Visiting the Web sites for our two local newspapers similarly turned up no information on the Boil Water Advisory, or even that there have been any problems with water in the area. Over the last approximately three weeks, there have been no fewer than three different sites around town where I either witnessed water problems (an apparently gushing line over on the highway) or saw places which had been dug up (outside our building and near the city limits). When I was in downtown Ashland just days ago, I even noticed what appeared to be a fourth site of possible water problems on a closed side street.

Perhaps most amazingly in all of this, however, is that even visiting the Web site for the city of Ashland — which supplies water to our town — turned up no information! In fact, it appears no announcement has even crossed its surface since November 2015. In checking the various sections of the site, I was also unable to locate a specific page for the water department, nor could I find anything specific for them on a standard Web search. In short, there is literally no official information to be found anywhere with regard to water problems in this town! Tonight, I still have a sink full of dirty dishes which I cannot wash due to contaminated water, and I am having to eat out for most of my meals now, spending money I don’t really have since I’m only just now re-entering the workforce after three months.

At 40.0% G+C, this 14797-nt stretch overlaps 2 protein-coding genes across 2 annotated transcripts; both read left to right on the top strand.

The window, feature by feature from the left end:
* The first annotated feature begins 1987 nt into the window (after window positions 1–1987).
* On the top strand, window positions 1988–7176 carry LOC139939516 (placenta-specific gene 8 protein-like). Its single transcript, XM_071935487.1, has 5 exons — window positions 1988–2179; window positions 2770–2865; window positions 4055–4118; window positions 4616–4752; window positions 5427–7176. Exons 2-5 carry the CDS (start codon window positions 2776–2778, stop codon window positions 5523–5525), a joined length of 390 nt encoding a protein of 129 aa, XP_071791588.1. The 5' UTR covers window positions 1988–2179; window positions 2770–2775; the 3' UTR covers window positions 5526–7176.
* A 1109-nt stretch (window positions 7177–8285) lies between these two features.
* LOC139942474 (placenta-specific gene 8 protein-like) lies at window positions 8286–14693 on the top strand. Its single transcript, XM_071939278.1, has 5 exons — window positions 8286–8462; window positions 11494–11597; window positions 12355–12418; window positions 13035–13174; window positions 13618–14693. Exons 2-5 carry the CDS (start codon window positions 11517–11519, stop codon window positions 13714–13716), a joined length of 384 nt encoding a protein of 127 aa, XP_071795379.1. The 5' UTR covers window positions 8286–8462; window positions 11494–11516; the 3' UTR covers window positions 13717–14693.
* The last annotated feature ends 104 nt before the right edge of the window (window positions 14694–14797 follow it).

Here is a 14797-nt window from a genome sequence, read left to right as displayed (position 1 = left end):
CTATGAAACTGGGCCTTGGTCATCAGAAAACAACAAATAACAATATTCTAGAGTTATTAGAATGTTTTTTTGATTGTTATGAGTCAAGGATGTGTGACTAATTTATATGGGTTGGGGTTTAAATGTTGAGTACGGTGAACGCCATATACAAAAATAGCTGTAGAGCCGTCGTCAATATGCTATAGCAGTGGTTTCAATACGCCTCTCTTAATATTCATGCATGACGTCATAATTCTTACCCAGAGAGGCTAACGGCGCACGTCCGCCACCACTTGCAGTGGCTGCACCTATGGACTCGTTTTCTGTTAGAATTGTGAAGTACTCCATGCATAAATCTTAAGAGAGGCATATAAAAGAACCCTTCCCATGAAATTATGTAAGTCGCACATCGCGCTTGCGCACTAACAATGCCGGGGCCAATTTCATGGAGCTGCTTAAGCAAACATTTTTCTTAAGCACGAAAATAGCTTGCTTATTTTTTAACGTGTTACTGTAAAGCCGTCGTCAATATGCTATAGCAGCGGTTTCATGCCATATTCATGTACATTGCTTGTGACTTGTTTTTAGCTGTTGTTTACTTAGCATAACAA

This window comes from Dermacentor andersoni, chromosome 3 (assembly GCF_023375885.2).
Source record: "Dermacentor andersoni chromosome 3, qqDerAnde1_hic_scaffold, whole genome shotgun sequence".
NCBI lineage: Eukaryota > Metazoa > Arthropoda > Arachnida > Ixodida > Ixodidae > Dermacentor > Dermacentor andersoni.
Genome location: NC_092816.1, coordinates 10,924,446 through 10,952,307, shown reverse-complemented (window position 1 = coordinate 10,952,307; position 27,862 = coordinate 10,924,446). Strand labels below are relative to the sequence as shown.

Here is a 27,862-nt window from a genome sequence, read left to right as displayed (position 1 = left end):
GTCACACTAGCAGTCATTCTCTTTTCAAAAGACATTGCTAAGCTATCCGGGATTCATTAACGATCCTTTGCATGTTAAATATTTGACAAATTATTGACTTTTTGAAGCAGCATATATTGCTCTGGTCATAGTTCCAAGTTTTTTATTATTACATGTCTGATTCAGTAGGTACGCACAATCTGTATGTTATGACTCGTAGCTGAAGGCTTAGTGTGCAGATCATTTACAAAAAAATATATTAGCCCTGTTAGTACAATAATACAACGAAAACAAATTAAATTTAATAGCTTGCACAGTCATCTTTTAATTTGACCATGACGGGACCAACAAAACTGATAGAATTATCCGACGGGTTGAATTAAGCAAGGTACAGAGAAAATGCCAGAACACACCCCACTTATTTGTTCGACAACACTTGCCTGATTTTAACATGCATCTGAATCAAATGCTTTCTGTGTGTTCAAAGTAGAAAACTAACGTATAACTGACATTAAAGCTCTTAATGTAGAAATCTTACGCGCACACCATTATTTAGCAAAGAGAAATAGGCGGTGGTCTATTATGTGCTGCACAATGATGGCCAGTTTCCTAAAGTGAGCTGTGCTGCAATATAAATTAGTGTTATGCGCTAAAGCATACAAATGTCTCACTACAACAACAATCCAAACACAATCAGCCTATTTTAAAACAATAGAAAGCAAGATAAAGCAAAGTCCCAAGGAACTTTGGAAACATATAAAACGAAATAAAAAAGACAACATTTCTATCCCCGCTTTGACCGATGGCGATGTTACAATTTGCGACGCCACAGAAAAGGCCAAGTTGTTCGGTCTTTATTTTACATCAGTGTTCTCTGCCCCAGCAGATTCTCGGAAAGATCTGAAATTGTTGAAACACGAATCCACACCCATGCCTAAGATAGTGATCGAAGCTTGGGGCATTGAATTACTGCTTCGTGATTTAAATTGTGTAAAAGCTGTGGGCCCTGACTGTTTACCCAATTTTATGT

This is not the first time we have had water problems, nor is it the first time there has been little, if any, coverage. Water problems tend to come up for different sections of town every few months. I can’t even recall how many times the site near the city limits has been dug up. It’s not uncommon for there to be a veritable crater in the middle of the highway for days or even weeks on end at that location. For the last few years, particularly during winter, there have been issues with line breaks and low water pressure, most of which are rarely, if ever, covered by any local media outlet. I even enlisted help from independent journalist Rania Khalek in early 2014, when we were having problems at the same time as West Virginia’s massive water contamination crisis. A snippet from that E-mail: